GD: The processes I demonstrated in Indo-European and Semitic are indeed universal, and in that sense cover the whole evolution of language, not just that of Indo-European and Semitic. But that does not mean I covered every single aspect of linguistic structure. For example, I said no single word about tone and tonal languages, where different tones or intonations are used to differentiate between words. (This happens in East Asian languages, African languages, but also to some extent in Swedish and Norwegian). So no, I didn't talk about everything. But what I was saying is that I've tried to show the basic principles, and in that way argue that the rest of the details could be filled along similar lines.
ZA: The coda of your book mentions that out of the approximately 6000 languagesalthough this varies according to sourcesone dies bi-weekly. Firstly, how are these numbers arrived at? Secondly, do you find this as an ultimately down-ending narrative?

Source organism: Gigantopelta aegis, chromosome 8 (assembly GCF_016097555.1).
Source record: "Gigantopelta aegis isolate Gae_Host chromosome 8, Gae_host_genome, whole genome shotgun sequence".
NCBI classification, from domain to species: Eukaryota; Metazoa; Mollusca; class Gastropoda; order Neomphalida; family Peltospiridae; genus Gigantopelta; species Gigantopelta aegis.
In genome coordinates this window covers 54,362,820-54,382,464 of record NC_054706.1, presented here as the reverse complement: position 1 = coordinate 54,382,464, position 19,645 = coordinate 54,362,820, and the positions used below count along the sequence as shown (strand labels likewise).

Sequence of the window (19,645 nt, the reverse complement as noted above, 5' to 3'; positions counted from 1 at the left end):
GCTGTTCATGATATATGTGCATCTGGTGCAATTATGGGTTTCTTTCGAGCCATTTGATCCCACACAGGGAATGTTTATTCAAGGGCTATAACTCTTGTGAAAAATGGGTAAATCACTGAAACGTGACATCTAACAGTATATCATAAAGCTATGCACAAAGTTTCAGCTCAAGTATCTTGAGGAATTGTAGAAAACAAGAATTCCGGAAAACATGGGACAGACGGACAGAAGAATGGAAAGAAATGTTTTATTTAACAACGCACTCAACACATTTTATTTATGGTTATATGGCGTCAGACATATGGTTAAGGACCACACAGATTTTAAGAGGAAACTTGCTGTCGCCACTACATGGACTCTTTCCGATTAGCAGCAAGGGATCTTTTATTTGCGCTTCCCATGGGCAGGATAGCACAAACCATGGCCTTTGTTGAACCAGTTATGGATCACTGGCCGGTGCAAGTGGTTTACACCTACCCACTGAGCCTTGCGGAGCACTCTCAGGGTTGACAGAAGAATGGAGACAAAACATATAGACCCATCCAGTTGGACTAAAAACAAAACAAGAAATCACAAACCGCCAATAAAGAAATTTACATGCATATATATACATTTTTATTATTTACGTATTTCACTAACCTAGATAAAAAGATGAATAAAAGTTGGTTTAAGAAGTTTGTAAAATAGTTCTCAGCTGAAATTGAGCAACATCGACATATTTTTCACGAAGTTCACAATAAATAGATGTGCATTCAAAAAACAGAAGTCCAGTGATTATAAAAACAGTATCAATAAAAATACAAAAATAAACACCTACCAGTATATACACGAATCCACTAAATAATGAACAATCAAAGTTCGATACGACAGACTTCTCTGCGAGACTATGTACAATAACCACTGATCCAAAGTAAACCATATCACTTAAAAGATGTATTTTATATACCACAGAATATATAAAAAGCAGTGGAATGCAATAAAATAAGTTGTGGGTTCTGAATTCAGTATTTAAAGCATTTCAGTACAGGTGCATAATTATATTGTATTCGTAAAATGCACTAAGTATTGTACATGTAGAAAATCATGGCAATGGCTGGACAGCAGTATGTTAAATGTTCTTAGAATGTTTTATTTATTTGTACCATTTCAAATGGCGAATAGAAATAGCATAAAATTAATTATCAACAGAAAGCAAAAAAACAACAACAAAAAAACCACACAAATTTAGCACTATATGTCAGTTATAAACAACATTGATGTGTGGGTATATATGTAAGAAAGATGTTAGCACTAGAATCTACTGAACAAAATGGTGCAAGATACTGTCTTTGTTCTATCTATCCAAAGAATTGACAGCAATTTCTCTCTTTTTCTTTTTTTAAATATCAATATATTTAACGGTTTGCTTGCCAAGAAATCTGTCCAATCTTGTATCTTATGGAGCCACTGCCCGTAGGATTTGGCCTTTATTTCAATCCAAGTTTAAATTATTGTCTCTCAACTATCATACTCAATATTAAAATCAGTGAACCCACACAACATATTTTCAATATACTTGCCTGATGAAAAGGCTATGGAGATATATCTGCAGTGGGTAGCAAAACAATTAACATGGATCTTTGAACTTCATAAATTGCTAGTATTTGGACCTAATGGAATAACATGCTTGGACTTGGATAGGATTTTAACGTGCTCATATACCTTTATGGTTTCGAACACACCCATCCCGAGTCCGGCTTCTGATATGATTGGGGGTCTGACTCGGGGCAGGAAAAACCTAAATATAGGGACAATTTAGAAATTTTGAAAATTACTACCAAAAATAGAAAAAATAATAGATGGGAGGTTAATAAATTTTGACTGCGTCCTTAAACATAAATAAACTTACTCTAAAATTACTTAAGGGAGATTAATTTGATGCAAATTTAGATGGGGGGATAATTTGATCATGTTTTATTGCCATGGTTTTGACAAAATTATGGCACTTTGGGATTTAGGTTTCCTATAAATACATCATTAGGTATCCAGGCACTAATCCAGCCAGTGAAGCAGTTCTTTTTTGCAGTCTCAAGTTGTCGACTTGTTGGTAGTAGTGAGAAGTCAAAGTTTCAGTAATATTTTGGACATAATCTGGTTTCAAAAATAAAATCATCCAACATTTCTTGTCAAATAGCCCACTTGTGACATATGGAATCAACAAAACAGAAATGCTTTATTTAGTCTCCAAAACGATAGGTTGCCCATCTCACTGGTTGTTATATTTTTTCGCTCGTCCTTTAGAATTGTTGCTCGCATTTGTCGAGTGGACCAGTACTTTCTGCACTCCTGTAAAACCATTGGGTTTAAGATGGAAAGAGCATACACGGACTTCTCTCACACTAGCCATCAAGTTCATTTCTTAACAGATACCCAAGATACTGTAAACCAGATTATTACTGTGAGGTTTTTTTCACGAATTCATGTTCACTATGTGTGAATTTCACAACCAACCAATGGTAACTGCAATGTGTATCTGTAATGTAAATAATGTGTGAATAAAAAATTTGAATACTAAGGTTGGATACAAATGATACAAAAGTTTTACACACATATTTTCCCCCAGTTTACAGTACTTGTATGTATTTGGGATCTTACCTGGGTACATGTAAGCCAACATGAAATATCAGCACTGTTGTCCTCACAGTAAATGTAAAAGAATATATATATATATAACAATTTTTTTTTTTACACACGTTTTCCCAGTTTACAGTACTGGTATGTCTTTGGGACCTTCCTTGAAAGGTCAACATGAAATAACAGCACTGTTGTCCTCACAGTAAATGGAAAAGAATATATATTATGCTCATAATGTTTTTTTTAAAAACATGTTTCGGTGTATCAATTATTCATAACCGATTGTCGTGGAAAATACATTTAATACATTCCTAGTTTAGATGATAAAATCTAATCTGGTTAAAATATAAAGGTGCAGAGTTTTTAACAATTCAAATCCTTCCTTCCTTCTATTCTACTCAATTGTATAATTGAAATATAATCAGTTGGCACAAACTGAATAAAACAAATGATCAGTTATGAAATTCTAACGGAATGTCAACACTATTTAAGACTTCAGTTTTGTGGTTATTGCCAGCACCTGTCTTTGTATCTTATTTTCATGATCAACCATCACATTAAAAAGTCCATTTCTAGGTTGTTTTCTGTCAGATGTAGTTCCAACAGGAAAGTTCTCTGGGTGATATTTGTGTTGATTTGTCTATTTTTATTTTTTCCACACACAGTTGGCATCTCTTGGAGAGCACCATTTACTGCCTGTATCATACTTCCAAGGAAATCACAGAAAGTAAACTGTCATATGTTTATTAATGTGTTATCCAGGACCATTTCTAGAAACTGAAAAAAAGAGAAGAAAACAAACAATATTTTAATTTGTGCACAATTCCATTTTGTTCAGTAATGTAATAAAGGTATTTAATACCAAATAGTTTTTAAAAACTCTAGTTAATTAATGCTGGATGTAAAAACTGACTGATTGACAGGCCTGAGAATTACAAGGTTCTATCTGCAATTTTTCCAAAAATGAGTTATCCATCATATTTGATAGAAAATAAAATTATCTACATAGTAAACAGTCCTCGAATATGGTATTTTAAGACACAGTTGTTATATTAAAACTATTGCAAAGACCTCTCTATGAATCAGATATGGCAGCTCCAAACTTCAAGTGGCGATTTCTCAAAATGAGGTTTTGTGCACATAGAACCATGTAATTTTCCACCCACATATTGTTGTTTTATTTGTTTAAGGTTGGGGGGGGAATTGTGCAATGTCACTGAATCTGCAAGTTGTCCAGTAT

GD: The figure of 'two languages dying every month' is something that has become a standard phrase among linguists, but, as you rightly sense, it is ultimately based on very vague estimates. There is no other way: after all, there are even languages dying today which we don't even know exist! In my book, this question is mentioned only in passing in the very end, so I don't go into the details.
ZA: The issue of language death is dealt with in the literature elsewhere, but I am wondering if you'd care to sum up your view as to how the death rate is arrived at, and what the real implication of this evolutionary process is. If a language dies bi-weekly it means, if the statement is as unqualified as it is, that the number of languages in the end will be reduced to a handful. So my question on dialect vs language with army and navy was actually meant to be not about proliferation of languages (e.g. Serbo-Croatian splitting into two), but the opposite end of the spectrum i.e. the world of languages (hence armies and navies) reduced to a couple or just one.